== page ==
Carrier IQ points finger at Sprint
In light of the looming Senate hearing, Carrier IQ has issued another statement. It reads like their previous statements but now throws in a woman named Rebecca Bace from Infidel Inc, a supposedly respected security expert who claims that CIQ implementation does not by default record keystrokes or other personal information.
The company reminds us that Carrier IQ works and designs software for the carriers (Sprint, in our case) and once again goes into their advertisement about allowing the operators to determine why a call was dropped.
What they are saying is that the software in its default state receives all of this information (this video from TrevE shows it sending every bit of user input to the CIQ process), it does not record any of it by default. Now, they've sold this service to Sprint, and HTC, who claims they are not a customer or a partner of CIQ, has baked it into the kernel. I'm not sure if Bace's comment was on CIQ default from the factory, or Sprint and HTC's modified version.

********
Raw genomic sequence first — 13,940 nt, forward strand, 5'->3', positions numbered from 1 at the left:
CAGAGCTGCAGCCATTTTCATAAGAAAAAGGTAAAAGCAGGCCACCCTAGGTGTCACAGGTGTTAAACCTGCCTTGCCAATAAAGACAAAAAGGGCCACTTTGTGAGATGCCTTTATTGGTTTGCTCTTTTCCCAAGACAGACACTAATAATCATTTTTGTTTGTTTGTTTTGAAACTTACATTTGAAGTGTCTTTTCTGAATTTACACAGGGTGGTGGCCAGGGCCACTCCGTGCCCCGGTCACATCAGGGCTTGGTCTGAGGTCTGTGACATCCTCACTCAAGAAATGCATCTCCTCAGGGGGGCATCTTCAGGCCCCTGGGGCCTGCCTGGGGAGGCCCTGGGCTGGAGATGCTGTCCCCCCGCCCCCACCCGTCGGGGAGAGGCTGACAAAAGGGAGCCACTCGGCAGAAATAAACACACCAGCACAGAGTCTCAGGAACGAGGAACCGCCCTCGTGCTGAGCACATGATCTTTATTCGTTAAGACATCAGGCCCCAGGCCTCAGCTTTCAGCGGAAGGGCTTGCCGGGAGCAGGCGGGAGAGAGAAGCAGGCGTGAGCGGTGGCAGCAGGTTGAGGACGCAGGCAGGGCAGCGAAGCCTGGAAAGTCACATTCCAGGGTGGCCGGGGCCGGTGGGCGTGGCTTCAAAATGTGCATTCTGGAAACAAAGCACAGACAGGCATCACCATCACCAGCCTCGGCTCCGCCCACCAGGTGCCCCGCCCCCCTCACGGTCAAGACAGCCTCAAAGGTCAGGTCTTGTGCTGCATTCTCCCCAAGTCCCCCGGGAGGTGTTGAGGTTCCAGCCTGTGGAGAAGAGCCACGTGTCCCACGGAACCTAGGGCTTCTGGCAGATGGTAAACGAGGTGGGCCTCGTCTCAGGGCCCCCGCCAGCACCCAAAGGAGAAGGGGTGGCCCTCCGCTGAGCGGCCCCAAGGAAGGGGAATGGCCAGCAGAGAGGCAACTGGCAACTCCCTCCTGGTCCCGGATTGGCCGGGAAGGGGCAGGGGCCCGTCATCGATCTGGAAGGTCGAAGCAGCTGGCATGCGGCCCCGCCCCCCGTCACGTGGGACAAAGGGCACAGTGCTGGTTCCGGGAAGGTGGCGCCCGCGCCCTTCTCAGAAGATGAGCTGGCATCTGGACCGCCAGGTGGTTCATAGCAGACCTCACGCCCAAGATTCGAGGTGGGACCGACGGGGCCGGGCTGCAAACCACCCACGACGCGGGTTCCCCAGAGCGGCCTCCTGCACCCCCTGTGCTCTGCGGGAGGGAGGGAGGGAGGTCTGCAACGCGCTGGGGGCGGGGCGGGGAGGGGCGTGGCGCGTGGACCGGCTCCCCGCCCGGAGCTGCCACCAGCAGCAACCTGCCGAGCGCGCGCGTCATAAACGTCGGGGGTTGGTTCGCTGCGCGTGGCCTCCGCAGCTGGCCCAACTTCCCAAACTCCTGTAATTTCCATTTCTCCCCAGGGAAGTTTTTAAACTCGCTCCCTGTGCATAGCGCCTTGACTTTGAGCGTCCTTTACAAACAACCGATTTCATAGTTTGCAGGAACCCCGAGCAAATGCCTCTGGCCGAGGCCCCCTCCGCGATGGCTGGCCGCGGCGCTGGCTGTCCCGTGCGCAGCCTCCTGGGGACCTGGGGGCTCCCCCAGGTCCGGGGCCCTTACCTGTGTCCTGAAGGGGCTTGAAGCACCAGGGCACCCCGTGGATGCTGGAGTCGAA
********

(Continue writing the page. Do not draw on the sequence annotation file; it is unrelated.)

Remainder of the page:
I'll buy the assertion that CIQ doesn't record that stuff by default when it left HQ, but the problem is every single action on your phone is sent to the CIQ daemon. They may not have flipped the switch to record this information, but they very obviously can just by tasking the phone to do so.
It's more of the same, really. It's like the Three Stooges vs The Wiretapping Allegation. Sprint needs to direct HTC to get this out of the kernel and leave this business behind, or come out and show how putting a rootkit on our phones has actually improved call quality.
Every day I'm more and more glad I rooted my phone, voided my warranty, and can surf with some expectation of privacy. If I were a celebrity or a business that worried about industrial spies, I'd chuck anything with CIQ on it out the window.[BusinessWire]